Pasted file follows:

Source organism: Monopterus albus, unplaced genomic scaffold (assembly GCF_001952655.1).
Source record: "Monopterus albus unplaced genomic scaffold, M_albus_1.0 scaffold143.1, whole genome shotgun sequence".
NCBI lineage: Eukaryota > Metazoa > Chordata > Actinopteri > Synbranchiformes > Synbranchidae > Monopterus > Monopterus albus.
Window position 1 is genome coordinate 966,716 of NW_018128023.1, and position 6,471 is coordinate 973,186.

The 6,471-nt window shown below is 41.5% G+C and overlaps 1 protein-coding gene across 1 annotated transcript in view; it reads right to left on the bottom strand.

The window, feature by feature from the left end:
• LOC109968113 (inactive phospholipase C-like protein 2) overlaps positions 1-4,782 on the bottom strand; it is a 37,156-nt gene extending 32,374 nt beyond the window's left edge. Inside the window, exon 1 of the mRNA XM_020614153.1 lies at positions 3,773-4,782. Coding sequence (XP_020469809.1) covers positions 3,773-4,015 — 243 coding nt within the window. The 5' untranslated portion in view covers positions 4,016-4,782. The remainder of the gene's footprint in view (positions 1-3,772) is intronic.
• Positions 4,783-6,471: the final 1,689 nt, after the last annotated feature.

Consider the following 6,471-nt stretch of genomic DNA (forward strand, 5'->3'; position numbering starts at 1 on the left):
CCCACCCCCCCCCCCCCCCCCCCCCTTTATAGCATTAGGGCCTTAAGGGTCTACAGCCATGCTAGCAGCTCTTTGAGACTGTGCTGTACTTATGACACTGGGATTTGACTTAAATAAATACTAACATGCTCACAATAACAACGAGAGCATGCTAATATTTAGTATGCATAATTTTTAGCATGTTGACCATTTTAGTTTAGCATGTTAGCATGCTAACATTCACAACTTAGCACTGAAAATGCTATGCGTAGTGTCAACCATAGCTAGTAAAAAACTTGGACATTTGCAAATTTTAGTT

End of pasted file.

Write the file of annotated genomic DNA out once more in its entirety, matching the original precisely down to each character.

Source organism: Monopterus albus, unplaced genomic scaffold (assembly GCF_001952655.1).
Source record: "Monopterus albus unplaced genomic scaffold, M_albus_1.0 scaffold143.1, whole genome shotgun sequence".
NCBI lineage: Eukaryota > Metazoa > Chordata > Actinopteri > Synbranchiformes > Synbranchidae > Monopterus > Monopterus albus.
Window position 1 is genome coordinate 966,716 of NW_018128023.1, and position 6,471 is coordinate 973,186.

The 6,471-nt window shown below is 41.5% G+C and overlaps 1 protein-coding gene across 1 annotated transcript in view; it reads right to left on the bottom strand.

The window, feature by feature from the left end:
• LOC109968113 (inactive phospholipase C-like protein 2) overlaps positions 1-4,782 on the bottom strand; it is a 37,156-nt gene extending 32,374 nt beyond the window's left edge. Inside the window, exon 1 of the mRNA XM_020614153.1 lies at positions 3,773-4,782. Coding sequence (XP_020469809.1) covers positions 3,773-4,015 — 243 coding nt within the window. The 5' untranslated portion in view covers positions 4,016-4,782. The remainder of the gene's footprint in view (positions 1-3,772) is intronic.
• Positions 4,783-6,471: the final 1,689 nt, after the last annotated feature.

Consider the following 6,471-nt stretch of genomic DNA (forward strand, 5'->3'; position numbering starts at 1 on the left):
CCCACCCCCCCCCCCCCCCCCCCCCTTTATAGCATTAGGGCCTTAAGGGTCTACAGCCATGCTAGCAGCTCTTTGAGACTGTGCTGTACTTATGACACTGGGATTTGACTTAAATAAATACTAACATGCTCACAATAACAACGAGAGCATGCTAATATTTAGTATGCATAATTTTTAGCATGTTGACCATTTTAGTTTAGCATGTTAGCATGCTAACATTCACAACTTAGCACTGAAAATGCTATGCGTAGTGTCAACCATAGCTAGTAAAAAACTTGGACATTTGCAAATTTTAGTT